Dear Friends,

It’s hard for me to believe that I’ve had the privilege to see my 13th year of living and working in Tanzania. In 2005, its vast beauty and gregarious people took me on an adventure I could never have fathomed. Still, while I have come to adore much of life here, I often still think of what it means to be home.

Home. Considering all the places in the world, I think it’s where most of us would choose to be. Among friends, family, and community, enjoying their kind presence with a sense of peace. A place where one has access to resources and opportunity. With our world’s current level of human displacement, however, we know this is not the case the world over. Each day, millions of people traverse the globe in search of a better life and a better future. Recently, a good friend of mine in Tanzania received the grim news that his symptoms of severe abdominal pain were the result of acute kidney failure. While treatment might be readily available in many countries, only a handful of dialysis machines existed in our northern region to unburden his hurting body of the increasing amount of toxins in his blood. Not only was it discovered to be quite expensive for the weekly treatments when compared to local levels of income, but also at least a 200-kilometer drive away.
In 2012, thanks to his sponsor, 14 year old Barakael Kenedy began his 7th grade studies at the Mungere School.
But there is hope. While organ transplants in general are not common here, with the help of a team of surgeons hailing from India, the first kidney transplant operation successfully took place in Tanzania’s Muhimbili Hospital in November 2017, and 
the procedure will now be offered at other institutions across the country. Luckily, my friend is now poised to undergo the surgery at the hands of Tanzanian surgeons within the next two months, saving him from what otherwise would be a death sentence.My friend has hope, thanks to the physicians and surgeons who are professionally trained and here locally to assist him. While the current ratio of medical doctors in Tanzania is only one to every 20,000 patients, compared to an ideal recommended ratio of one doctor to 300 patients, it is the future doctors, nurses and medical personnel who are in schools today who are the key to changing that statistic.The resources and opportunities are coming home, thanks to projects like the Mungere School. With 180 students enrolled by the end of this year and 48 graduates currently enrolled in tertiary education programs thanks to our new Mungere Beyond Program, a handful of our first graduates are poised to join their first pre-medical college coursework in early 2019.  This includes one of our 2016 graduates, Barakael Kenedy, who dreams of becoming Mungere Village’s first medical doctor. None of this would have been possible without the steadfast support of some of the most generous and caring hearts of others far away who began their unwavering support in 2012.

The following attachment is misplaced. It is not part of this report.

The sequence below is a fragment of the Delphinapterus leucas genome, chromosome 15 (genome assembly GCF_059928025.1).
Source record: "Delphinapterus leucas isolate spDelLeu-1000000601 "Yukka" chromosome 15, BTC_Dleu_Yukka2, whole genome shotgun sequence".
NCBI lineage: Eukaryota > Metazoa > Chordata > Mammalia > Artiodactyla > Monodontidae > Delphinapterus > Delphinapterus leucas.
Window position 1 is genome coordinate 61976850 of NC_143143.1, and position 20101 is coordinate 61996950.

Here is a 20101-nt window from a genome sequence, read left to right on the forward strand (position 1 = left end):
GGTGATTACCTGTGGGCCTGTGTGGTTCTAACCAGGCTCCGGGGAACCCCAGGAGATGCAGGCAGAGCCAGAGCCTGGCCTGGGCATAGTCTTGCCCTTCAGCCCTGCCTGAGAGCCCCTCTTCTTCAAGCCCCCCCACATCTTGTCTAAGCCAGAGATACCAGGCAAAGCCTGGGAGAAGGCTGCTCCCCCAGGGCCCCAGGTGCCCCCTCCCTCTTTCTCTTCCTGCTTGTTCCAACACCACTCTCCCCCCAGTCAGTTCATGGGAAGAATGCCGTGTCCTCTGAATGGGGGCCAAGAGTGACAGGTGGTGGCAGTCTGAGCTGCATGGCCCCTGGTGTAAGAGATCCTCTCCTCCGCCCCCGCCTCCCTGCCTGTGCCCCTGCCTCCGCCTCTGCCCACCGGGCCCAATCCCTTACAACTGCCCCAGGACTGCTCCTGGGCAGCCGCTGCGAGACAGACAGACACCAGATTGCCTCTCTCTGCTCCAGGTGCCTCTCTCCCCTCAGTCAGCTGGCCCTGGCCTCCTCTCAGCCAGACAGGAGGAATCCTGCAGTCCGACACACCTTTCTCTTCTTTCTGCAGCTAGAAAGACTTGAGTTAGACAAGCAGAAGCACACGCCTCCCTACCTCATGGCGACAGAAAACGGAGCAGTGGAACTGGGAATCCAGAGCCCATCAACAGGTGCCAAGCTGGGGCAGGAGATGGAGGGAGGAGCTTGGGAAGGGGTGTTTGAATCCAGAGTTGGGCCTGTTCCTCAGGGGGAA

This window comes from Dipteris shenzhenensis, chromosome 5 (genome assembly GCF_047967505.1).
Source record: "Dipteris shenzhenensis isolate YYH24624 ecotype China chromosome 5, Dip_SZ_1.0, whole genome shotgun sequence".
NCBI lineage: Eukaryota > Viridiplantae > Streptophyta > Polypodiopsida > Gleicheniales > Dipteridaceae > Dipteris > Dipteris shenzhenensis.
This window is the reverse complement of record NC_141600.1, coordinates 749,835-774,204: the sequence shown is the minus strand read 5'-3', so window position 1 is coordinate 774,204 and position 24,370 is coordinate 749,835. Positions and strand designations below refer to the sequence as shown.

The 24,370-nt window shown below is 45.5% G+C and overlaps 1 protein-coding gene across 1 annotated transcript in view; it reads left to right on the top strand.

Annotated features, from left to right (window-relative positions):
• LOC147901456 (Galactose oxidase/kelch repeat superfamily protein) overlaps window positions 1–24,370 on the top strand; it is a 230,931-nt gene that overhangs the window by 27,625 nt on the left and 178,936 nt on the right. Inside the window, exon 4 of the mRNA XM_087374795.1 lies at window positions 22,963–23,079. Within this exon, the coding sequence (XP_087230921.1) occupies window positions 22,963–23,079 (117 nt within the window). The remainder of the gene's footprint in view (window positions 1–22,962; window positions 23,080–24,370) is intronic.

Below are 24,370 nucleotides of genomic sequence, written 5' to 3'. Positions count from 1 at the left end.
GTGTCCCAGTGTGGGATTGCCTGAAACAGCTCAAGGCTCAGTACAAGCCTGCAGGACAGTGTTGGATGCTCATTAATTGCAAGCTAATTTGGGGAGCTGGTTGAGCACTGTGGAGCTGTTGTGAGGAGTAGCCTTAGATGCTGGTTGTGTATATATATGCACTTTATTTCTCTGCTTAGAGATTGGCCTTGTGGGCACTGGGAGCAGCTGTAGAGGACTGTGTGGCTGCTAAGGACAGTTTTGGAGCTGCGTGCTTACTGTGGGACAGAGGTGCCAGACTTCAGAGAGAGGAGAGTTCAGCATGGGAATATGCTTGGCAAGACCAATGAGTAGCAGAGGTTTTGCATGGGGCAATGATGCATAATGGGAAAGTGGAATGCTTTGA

Barakael, at his Mungere Graduation in December 2016, is now poised to begin his university coursework next year.

We are making a difference, together.


Ashley Holmer
New York Celebration
Oct 09, 2018 | 06:00 PM

Detroit Celebration
Oct 11, 2018 | 06:00 PM

Speaking Event: East Jordan Rotary Club
Oct 16, 2018 | 12:15 PM

Madison Celebration
Oct 18, 2018 | 06:00 PM

Ridgefield Celebration
Nov 04, 2018 | 11:00 AM

Bainbridge Celebration
Nov 09, 2018 | 06:00 PM

Speaking Event: AAUW-Vancouver
Nov 10, 2018 | 10:00 AM

Los Angeles Social
Nov 15, 2018 | 06:00 PM

Portland Social
Nov 17, 2018 | 01:00 PM

See All

Mount Hood Climb

After months of preparing, 15 supporters took to the slopes of Oregon's Mt. Hood. This amazing group raised over $37,000 for the students at the Mungere School. The school's students and staff and our global community are thankful to their amazing work! Watch highlights from the climb.
My First Semester at Mungere
Sophia Issa and Trifonia Just are two small girls with big personalities. These incoming 7th graders have taken advantage of their first months not only to learn about new subjects, but also to get acclimated with the school grounds, make new friends and learn how a student at Mungere can make the best of her education.
The Art of Letter Writing
While western schools encourage students to engage in creative projects, the Tanzanian classroom tends to focus on the basics of writing and reading academic texts and non-fiction. Libraries are scarce and creative resources minimal - but not at the Mungere School
Meet Asia.

Asia is a current Form I student at the Mungere School who walks onto campus every day with a big smile on her face. She enjoys helping her fellow students with homework and learning new things as often as she can.

When she is not in school, Asia loves to spend time with her family and friends. When she finishes school, Asia looks forward to using her education to become a successful businesswoman and hotel manager. She has natural leadership skills and hopes to one day inspire other young girls that anyone can succeed with hard work and determination. Sponsoring a child like Asia equips them with everything they need to be successful in the classroom. It’s also an opportunity to build a lasting, meaningful friendship. 

Visit our sponsorship page to learn more.

Red Sweater Project
1000 SW Forest Meadows Way
Lake Oswego, OR 97034